February 16 at 9 p.m.
Independent Lens “More Than A Month”
An African-American filmmaker is on a cross-country campaign to end Black History Month.  Through this tongue-in-cheek and thought-provoking journey, the film investigates what the treatment of history tells us about race and equality in a “post-racial” America.

February 20 at 10 p.m.
An Evening with Valerie Simpson
Gwen Ifill interviews Valerie Simpson, who for more than 40 years wrote hit-making songs with her husband, the late Nick Ashford. As performers, their best-known duets are “Solid” and “Found a Cure.” This is an intimate tribute to their artistry, with performances by Patti Austin, Kindred The Family Soul and Valerie Simpson.

February 23 at 9:30 p.m.
Haunted Texas
Ghost sightings are reported at an abandoned settlement made by former slaves after the Civil War.  This program explores the history of the Peyton Colony, Texas, also known as Freedman’s Colony, a settlement established by former slaves after the Civil War.

February 24 at 9 p.m.
Great Performances “Memphis”
Turn the radio dial back to the 1950s for the tale of a black singer, a white DJ, forbidden love and the birth of rock ‘n’ roll.  The original Broadway cast members of the 2010 Tony Award-winner for Best New Musical reprise their roles in this roof-raising celebration of music.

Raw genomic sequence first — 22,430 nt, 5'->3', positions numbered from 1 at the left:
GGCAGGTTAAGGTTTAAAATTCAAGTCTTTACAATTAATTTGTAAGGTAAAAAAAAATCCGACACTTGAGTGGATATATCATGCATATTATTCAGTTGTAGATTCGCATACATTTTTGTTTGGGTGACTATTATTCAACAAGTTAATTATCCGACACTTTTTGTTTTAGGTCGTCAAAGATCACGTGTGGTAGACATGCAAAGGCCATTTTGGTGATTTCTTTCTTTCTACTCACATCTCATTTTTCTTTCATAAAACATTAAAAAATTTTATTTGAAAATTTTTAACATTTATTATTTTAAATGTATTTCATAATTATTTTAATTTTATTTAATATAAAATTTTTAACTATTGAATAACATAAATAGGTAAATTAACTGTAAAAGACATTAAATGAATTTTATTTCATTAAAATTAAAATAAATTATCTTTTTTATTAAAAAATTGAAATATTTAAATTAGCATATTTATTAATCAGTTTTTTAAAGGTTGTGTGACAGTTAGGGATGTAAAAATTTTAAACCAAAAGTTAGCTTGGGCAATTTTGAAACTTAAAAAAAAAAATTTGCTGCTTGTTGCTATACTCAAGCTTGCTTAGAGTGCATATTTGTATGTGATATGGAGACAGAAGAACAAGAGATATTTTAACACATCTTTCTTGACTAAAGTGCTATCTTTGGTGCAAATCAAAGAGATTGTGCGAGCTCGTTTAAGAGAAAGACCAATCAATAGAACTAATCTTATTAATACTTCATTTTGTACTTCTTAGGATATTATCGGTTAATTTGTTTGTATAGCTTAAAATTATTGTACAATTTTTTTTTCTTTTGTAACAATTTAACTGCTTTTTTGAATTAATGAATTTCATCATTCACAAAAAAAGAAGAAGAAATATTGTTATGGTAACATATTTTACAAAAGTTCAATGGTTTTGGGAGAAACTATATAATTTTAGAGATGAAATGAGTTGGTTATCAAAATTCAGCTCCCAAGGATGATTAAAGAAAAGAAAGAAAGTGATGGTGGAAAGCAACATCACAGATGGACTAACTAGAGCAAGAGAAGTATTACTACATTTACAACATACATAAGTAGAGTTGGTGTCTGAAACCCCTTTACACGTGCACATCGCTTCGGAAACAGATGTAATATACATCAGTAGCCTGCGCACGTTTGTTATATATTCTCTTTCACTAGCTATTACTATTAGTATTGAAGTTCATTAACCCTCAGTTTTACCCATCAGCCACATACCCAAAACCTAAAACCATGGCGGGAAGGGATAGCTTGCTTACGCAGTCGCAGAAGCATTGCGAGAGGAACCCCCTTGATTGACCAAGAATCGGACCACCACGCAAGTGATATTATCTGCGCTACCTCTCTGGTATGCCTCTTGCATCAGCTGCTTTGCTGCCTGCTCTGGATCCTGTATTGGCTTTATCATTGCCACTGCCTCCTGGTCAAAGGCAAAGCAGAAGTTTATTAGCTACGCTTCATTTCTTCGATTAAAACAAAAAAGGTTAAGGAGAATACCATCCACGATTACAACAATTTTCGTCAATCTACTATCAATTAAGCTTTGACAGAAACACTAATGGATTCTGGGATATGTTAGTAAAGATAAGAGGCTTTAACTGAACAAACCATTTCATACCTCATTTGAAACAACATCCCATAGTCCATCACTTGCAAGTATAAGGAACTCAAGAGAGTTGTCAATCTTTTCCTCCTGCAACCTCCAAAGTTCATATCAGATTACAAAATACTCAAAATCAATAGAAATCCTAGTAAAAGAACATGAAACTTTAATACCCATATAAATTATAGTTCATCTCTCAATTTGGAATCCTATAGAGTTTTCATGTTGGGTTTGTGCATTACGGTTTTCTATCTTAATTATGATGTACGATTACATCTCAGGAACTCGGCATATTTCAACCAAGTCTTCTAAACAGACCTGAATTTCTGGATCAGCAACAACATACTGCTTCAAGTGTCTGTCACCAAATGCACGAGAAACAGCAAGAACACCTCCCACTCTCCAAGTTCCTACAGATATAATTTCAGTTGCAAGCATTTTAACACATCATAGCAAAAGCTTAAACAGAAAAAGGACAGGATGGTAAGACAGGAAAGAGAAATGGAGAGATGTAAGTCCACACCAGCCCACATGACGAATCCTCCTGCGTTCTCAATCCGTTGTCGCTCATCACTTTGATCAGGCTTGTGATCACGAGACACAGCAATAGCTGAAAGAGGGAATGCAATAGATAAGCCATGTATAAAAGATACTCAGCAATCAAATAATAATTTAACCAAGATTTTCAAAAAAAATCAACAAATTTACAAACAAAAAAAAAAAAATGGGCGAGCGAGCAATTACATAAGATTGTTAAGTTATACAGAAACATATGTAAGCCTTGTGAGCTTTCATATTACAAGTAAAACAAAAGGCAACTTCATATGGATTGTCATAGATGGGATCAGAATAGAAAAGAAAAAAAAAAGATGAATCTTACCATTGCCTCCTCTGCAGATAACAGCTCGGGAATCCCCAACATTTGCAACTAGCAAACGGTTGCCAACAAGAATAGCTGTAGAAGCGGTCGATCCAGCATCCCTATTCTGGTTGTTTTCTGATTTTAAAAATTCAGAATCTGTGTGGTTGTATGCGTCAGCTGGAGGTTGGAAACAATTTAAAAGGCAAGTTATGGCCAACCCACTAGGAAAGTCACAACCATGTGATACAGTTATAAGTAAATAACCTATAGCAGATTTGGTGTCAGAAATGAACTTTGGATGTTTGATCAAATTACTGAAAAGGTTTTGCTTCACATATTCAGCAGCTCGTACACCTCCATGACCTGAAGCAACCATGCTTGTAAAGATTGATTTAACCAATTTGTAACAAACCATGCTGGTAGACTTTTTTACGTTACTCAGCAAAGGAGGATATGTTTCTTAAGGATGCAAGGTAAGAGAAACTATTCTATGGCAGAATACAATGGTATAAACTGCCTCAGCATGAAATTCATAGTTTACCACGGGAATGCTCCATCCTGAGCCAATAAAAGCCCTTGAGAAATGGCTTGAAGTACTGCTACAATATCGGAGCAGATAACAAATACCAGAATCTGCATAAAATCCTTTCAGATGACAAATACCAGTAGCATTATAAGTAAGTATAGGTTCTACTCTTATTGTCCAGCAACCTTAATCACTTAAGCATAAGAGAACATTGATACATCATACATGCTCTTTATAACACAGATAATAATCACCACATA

February 27 at 10 p.m.
American Masters “Cab Calloway: Sketches”
Cab Calloway, one of the first black musicians to tour the segregationist South and a regular performer at Harlem’s famous Cotton Club is profiled.  Film showcases this exceptional figure in the history of jazz, a bandleader and singer who charmed audiences around the world with his boundless energy, bravado and elegant showmanship.

February 27 at 11 p.m.
In Performance at the White House:  Red, White and Blues
President and Mrs. Obama host this music special from the East Room.  The all-star concert celebrates the great figures of the Blues genre and the songs they made famous – from John Lee Hooker to Muddy Waters.

On KLRUQ (18.3)
February 12 at 10 p.m.
Fly Boys: Western Pennsylvania’s Tuskegee Airmen

This docmunetary tells the story of struggle and the ultimate triumph of the brave African-American soldiers who served their country during World War II. The film chronicles the “Tuskegee Airmen” program, a controversial military initiative designed to measure African-Americans’ competence for flying the engines of war. This fascinating documentary features the stories of the more than 40 aviators from western Pennsylvania, including the pilots, navigators and bombardiers who flew fighter and bomber planes during the war, as well as the maintenance and support staff, instructors and personnel who kept the planes in the air.